A new center of attention


The Mirror

Just a handful of construction workers are left at the Federal Way Transit Center to put on the finishing touches before service begins at the facility Feb. 11.

The five-story, 1,200-stall parking garage isn’t the biggest in the region, but Sound Transit spokesman Lee Somerstein said it appears to be the grandest. From the bus bays, which sit under gleaming, chrome coverings, the tiered railings of the parking garage rise like the sides of an ocean liner.

Even people who once opposed the project say they’re willing to give it a shot.

“I think it’s going to be fine,” said Marlene Beadle, who owns Marlene’s Market and Deli at nearby Gateway Center. “They’re certainly doing a nice-looking job.”

The project generated a significant amount of community response and outrage in the early days of its development. People felt the design and siting process lacked public notification and input, and many felt there were shady, behind-doors dealings that led to the city’s approval of the facility.

An opposition group formed by former Gateway Center principal Dan Casey filed appeals of the project in King County Superior Court, all of which were either dismissed or found in favor of Sound Transit. Casey returned to Alaska, where he lives, soon after Gateway Center filed for bankruptcy in February 2003.

Now that the project is almost finished, Beadle said she’s going to withhold judgment to see how it affects her business and the Gateway Center retail area.

“The proof will be in the pudding when the buses are coming by,” she said. “I’m expecting positive things. What’s done is done. I think it’s going to be okay.”

Jerry Dahl, Sound Transit’s construction manager, said the project is running “right to the wire. Everything’s on time.”

The dozen or so workers who remain at the facility have been pressure-washing the floors, painting, checking fire extinguishers, and installing dull-yellow, domed pavers along the sidewalks and waiting areas so people with sight disabilities can feel where the edge of the curb is.

At its peak, the project employed about 60 construction workers, who made between $25 and $35 an hour plus benefits, Sound Transit’s resident engineer Scott Perry said.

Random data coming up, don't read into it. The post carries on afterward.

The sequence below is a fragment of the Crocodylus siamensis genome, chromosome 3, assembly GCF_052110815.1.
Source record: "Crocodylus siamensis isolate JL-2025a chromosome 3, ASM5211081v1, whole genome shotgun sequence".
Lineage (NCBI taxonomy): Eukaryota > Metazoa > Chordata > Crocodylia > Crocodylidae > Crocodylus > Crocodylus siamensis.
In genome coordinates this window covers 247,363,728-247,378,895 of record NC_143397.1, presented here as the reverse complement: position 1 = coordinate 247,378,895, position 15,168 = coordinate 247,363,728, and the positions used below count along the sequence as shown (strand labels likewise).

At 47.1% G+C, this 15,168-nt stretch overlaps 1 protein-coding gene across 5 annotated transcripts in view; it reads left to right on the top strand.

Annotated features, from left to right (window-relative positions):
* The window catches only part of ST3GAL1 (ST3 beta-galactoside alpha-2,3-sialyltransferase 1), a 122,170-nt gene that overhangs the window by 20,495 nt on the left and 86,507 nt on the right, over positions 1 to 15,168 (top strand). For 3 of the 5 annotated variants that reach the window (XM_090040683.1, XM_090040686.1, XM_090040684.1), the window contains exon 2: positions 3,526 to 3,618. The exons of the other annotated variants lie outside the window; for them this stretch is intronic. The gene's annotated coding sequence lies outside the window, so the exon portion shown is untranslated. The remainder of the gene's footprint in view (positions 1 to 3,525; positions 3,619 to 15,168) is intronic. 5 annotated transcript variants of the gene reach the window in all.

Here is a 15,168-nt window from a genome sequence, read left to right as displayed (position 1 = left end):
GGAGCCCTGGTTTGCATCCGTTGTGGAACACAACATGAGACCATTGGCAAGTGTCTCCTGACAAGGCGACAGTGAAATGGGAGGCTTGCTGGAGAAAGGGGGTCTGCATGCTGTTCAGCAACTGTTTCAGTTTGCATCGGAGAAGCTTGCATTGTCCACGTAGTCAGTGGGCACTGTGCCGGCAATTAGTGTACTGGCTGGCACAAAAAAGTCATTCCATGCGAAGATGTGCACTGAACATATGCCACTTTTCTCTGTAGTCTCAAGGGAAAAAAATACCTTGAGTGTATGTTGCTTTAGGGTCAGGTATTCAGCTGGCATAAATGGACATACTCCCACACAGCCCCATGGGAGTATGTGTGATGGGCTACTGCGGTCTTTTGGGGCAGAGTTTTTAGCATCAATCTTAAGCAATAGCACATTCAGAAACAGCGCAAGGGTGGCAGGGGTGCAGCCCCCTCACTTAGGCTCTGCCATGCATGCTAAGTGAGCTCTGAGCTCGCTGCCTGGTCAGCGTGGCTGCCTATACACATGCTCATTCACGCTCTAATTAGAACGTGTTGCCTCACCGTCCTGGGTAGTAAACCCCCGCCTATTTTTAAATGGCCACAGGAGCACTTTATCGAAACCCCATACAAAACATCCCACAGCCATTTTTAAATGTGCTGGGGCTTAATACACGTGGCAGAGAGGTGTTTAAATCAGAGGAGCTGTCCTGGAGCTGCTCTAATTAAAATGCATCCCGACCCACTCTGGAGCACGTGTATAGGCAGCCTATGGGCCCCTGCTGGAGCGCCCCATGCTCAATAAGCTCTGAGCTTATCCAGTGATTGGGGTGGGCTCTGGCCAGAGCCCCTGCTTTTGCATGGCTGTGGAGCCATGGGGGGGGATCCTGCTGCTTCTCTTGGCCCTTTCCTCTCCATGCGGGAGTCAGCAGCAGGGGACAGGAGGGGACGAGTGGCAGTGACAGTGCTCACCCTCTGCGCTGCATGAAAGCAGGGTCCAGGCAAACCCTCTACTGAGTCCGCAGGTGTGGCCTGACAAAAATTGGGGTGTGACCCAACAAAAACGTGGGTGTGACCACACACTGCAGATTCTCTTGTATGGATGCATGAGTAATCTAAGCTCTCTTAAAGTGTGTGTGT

Meanwhile, state Department of Transportation workers are almost finished with the center’s freeway access ramps. In fact, Sound Transit officials said it’s likely the ramps –– which rise from the high-occupancy vehicles (HOV) lanes of Interstate 5, bend west into Federal Way, and curve around a roundabout toward the transit center –– will be done before the center.

“We’re expecting to open them in late January, probably a few weeks before the transit center,” DOT spokesman Greg Phipps said, adding he expects there will be some kind of ribbon-cutting ceremony at the end.

While buses will head straight for the 12-bay area where they’ll line up by route, a separate “kiss and ride” lane alongside the bays will allow spouses or carpoolers to drop each other off before going their separate ways for the day.

A pedestrian bridge from the garage will provider park and riders covered access to the bus bays, and there are elevators on each floor.

Sound Transit will maintain 24-hour security staffing at the center, and there are six panic buttons on each floor of the garage. If one is pushed, one of several cameras installed on the ceiling of each floor zooms in on the person pushing the button so security staff, located in a station in the bus bays across from public restrooms, can see what’s going on and respond to the right place.

On the grounds near the center, construction workers have already built the beds that will house landscaping and public art. Stainless steel representations of trees will fill some of the bedded areas leading to the garage, and there are recessed areas that will be set with tile and red glass. A clock over the pedestrian bridge will depict a cut log, and a maple leaf design element will be installed at the front end of the bus bays.

Dahl said the project is within its construction budget of $21 million — an amount that doesn’t include right-of-way acquisition, design work or environmental studies.

Metropolitan King County Councilman Pete von Reichbauer, who represents the Federal Way area and is on the Sound Transit board of directors, said he anticipates the transit center will give a boost to existing businesses in the city and help in city’s efforts to revitalize the downtown.

“It’s all about access and parking,” he said, surveying the area outside the center. “I see mixed-use here.”

Staff writer Erica Hall: 925-5565,

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